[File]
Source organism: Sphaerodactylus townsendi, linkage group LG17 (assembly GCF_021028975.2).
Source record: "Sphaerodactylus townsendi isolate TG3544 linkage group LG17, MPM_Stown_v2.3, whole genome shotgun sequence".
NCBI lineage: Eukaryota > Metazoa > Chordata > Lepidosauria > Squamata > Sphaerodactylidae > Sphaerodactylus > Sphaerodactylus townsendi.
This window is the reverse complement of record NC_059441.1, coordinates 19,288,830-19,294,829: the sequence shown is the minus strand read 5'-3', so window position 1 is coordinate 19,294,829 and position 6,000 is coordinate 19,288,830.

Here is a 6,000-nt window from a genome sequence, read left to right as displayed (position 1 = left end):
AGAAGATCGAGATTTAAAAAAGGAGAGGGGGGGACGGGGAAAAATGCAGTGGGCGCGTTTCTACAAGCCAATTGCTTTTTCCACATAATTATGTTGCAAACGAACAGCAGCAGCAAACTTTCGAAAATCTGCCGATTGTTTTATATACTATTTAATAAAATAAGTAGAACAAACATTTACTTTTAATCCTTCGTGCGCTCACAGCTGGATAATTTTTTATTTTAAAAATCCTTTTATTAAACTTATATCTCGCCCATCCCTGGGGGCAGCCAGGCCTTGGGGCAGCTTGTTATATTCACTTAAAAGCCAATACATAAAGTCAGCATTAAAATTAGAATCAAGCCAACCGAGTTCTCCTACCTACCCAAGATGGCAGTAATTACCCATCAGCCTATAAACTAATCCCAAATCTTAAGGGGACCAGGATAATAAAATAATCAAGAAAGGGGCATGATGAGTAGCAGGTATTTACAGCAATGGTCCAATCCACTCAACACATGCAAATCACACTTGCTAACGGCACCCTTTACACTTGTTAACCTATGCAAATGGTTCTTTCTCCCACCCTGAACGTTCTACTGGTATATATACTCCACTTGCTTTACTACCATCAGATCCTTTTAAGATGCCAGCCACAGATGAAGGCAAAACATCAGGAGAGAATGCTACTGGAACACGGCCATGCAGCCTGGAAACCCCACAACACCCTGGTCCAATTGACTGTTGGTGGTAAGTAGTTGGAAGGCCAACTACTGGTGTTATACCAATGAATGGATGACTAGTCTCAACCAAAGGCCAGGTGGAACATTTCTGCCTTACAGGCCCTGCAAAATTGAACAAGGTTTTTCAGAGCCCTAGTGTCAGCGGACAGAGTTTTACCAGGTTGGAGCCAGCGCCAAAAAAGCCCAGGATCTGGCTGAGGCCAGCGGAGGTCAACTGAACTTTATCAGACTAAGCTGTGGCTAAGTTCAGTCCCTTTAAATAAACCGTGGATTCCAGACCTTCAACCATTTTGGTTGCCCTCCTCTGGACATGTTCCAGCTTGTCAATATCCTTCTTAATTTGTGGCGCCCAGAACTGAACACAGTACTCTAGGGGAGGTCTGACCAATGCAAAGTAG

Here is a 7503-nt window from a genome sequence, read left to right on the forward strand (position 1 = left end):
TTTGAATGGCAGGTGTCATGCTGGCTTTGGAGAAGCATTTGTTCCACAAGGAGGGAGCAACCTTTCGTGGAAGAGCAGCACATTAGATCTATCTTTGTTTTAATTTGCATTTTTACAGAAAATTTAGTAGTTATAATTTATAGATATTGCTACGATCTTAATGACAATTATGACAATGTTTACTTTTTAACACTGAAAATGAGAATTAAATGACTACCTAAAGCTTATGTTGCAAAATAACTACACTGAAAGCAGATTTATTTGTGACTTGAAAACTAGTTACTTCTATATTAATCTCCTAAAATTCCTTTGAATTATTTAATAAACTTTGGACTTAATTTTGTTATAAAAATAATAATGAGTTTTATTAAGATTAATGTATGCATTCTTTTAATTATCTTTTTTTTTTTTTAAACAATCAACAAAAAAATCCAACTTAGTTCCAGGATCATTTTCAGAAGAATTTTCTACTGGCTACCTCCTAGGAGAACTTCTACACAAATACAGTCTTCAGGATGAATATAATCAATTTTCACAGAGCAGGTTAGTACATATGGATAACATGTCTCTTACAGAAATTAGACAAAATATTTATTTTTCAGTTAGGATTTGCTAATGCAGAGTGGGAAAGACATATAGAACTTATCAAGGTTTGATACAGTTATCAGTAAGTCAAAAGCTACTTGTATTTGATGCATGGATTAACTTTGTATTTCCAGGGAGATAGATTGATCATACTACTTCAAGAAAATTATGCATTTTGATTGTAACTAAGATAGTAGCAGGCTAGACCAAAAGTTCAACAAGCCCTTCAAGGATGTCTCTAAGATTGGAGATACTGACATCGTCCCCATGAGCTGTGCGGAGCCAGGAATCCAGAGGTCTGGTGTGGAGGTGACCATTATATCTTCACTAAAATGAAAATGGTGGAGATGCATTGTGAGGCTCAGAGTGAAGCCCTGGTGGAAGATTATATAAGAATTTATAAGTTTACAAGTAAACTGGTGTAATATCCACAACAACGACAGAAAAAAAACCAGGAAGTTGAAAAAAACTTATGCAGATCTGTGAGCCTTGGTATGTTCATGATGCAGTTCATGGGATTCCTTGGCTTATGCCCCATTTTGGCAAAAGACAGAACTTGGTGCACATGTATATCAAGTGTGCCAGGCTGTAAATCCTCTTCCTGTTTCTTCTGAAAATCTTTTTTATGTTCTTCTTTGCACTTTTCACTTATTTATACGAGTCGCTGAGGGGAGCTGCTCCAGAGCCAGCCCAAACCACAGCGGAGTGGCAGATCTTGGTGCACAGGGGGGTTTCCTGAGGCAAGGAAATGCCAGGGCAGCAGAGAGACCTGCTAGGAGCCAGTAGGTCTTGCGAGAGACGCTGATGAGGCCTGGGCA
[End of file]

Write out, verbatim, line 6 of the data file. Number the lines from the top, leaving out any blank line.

AGAAGATCGAGATTTAAAAAAGGAGAGGGGGGGACGGGGAAAAATGCAGTGGGCGCGTTTCTACAAGCCAATTGCTTTTTCCACATAATTATGTTGCAAACGAACAGCAGCAGCAAACTTTCGAAAATCTGCCGATTGTTTTATATACTATTTAATAAAATAAGTAGAACAAACATTTACTTTTAATCCTTCGTGCGCTCACAGCTGGATAATTTTTTATTTTAAAAATCCTTTTATTAAACTTATATCTCGCCCATCCCTGGGGGCAGCCAGGCCTTGGGGCAGCTTGTTATATTCACTTAAAAGCCAATACATAAAGTCAGCATTAAAATTAGAATCAAGCCAACCGAGTTCTCCTACCTACCCAAGATGGCAGTAATTACCCATCAGCCTATAAACTAATCCCAAATCTTAAGGGGACCAGGATAATAAAATAATCAAGAAAGGGGCATGATGAGTAGCAGGTATTTACAGCAATGGTCCAATCCACTCAACACATGCAAATCACACTTGCTAACGGCACCCTTTACACTTGTTAACCTATGCAAATGGTTCTTTCTCCCACCCTGAACGTTCTACTGGTATATATACTCCACTTGCTTTACTACCATCAGATCCTTTTAAGATGCCAGCCACAGATGAAGGCAAAACATCAGGAGAGAATGCTACTGGAACACGGCCATGCAGCCTGGAAACCCCACAACACCCTGGTCCAATTGACTGTTGGTGGTAAGTAGTTGGAAGGCCAACTACTGGTGTTATACCAATGAATGGATGACTAGTCTCAACCAAAGGCCAGGTGGAACATTTCTGCCTTACAGGCCCTGCAAAATTGAACAAGGTTTTTCAGAGCCCTAGTGTCAGCGGACAGAGTTTTACCAGGTTGGAGCCAGCGCCAAAAAAGCCCAGGATCTGGCTGAGGCCAGCGGAGGTCAACTGAACTTTATCAGACTAAGCTGTGGCTAAGTTCAGTCCCTTTAAATAAACCGTGGATTCCAGACCTTCAACCATTTTGGTTGCCCTCCTCTGGACATGTTCCAGCTTGTCAATATCCTTCTTAATTTGTGGCGCCCAGAACTGAACACAGTACTCTAGGGGAGGTCTGACCAATGCAAAGTAG